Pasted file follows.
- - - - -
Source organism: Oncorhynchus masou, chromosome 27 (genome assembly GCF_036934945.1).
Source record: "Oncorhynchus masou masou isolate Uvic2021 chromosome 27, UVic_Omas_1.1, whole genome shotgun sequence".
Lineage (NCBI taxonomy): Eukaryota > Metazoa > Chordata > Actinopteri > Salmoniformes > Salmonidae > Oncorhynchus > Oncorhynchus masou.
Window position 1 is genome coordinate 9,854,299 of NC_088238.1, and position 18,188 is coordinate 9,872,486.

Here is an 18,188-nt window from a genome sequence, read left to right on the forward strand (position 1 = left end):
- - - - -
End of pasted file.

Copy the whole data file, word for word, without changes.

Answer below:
Source organism: Oncorhynchus masou, chromosome 27 (genome assembly GCF_036934945.1).
Source record: "Oncorhynchus masou masou isolate Uvic2021 chromosome 27, UVic_Omas_1.1, whole genome shotgun sequence".
Lineage (NCBI taxonomy): Eukaryota > Metazoa > Chordata > Actinopteri > Salmoniformes > Salmonidae > Oncorhynchus > Oncorhynchus masou.
Window position 1 is genome coordinate 9,854,299 of NC_088238.1, and position 18,188 is coordinate 9,872,486.

Here is an 18,188-nt window from a genome sequence, read left to right on the forward strand (position 1 = left end):